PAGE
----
In the middle of this pandemic, I find many authors are suffering from what I call Submit Query Fatigue. This means being sick of the many loops they must jump through in order to submit a query, get a review, or in general, get their book read. This doesn’t include the stress of looking for an agent or seeking a traditional publishing contract. Everywhere I turn, I find another writer is throwing in the towel or closing up the shop.
Around June 2020, I started noticing a sweeping change. I know that it’s impossible to keep up with the same literary output as before when life itself hangs in balance. When there’s still so much uncertainty surrounding this pandemic. That’s completely understandable.
I begin noticing less and less free books being offered. That was the first indication the authors were growing fatigue and weary of all the requirements. Then I started to noticed there were less inquiries received for reviews. That was an indication they were giving up in the impossible quest to get reviews.
Finally, many independent authors have had to quit writing altogether in order to support themselves and their families.
Before the pandemic hit, I suspected this would be eventually become the case when I at first heard other authors talking about the decline of book sales that begin around 2016.
Personally, I think the Indie and Small Press industry has been nick-picked to death by those who have another agenda or don’t know what they are talking about. Everyone has an opinion in how things should be written, run, and distributed. And has the audacity to treat writers as if they do not know what’s best for their book.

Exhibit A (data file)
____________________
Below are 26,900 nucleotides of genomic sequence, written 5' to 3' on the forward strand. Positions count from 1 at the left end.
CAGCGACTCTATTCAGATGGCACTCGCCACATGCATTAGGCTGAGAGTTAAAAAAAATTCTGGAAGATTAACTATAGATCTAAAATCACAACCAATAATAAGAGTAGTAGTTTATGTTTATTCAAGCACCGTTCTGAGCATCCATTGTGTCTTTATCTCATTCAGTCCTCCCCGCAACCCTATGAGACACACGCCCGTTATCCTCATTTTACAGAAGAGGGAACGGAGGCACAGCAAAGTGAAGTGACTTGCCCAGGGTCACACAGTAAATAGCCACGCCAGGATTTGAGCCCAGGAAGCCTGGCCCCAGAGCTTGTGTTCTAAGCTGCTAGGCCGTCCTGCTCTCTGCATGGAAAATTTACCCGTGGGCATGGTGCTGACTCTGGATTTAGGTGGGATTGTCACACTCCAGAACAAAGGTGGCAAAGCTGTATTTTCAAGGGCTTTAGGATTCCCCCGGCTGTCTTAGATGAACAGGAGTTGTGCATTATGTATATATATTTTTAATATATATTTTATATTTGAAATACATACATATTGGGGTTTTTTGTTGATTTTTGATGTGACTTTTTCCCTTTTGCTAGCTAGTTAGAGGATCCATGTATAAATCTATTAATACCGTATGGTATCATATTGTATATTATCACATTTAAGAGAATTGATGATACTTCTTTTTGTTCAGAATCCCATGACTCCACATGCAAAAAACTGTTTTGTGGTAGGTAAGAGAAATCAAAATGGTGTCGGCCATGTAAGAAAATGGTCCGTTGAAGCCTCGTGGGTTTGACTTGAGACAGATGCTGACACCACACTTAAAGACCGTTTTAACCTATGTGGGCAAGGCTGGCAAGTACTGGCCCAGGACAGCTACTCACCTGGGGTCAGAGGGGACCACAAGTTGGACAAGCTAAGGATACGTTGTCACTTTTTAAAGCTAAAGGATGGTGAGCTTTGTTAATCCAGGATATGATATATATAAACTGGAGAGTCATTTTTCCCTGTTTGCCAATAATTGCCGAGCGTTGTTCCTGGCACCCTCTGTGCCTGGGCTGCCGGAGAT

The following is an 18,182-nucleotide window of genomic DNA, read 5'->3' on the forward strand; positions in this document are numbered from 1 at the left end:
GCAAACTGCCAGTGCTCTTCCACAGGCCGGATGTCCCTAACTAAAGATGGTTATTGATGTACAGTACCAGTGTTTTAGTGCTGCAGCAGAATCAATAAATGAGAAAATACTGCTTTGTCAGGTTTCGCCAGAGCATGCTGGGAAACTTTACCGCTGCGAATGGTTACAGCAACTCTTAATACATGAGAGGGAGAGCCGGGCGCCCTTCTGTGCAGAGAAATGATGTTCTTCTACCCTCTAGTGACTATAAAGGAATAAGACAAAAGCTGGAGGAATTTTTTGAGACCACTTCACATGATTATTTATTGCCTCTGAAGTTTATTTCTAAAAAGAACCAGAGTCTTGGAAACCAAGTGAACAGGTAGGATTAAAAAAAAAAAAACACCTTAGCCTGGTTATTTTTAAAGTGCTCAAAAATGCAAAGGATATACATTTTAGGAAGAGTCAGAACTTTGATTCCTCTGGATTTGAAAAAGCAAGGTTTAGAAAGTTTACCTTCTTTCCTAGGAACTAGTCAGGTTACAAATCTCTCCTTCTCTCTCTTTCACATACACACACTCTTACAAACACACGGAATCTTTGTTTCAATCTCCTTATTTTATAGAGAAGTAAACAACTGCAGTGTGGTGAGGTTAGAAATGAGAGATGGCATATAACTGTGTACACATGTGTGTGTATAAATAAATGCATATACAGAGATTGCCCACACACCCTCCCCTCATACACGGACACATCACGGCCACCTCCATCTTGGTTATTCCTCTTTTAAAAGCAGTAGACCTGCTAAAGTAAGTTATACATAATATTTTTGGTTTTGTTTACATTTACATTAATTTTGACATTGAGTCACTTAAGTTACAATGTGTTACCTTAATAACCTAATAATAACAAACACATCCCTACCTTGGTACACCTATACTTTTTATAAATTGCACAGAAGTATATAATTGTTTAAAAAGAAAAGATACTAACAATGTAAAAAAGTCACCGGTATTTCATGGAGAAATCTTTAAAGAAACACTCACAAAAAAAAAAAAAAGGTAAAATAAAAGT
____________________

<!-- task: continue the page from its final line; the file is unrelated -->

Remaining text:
Most independent authors didn’t start writing because they thought they would make gobs of money. I find that most writes for fun. They write to express themselves and most times it has nothing to do with any psychological issue the author is having.
Recently, there’s been far too much monetization of every single aspect of the writing agenda.
Monetizing of every single thing killed sales. Some things needed to have been left the way they were. If something isn’t broke, then don’t fix it. Newer, doesn’t necessarily means better.
In the business world, some things have to be done for free in order to make money. If every single thing is monetized then that cuts out a lot independent authors from making money to spend on the necessities of like promoting books, of editing books, and other thing they perhaps would spend money on.
In trade, barter (derived from baretor) is a system of exchange where participants in a transaction directly exchange goods or services for other goods or services without using a medium of exchange, such as money.
Where the public loses out in these authors leaving the writing agenda is that things will eventually revert back to the days when you only had to read whatever a big publishing company thought you should want to read. Read it or nothing at all. The vast variety of literary works will be gone. I don’t know about anyone else, but I do not want to go back to those days.
I know it may sound like I’m complaining, but in truth, I’m not. I simply hate to see so many wonderful writers stop writing when they have so much to offer.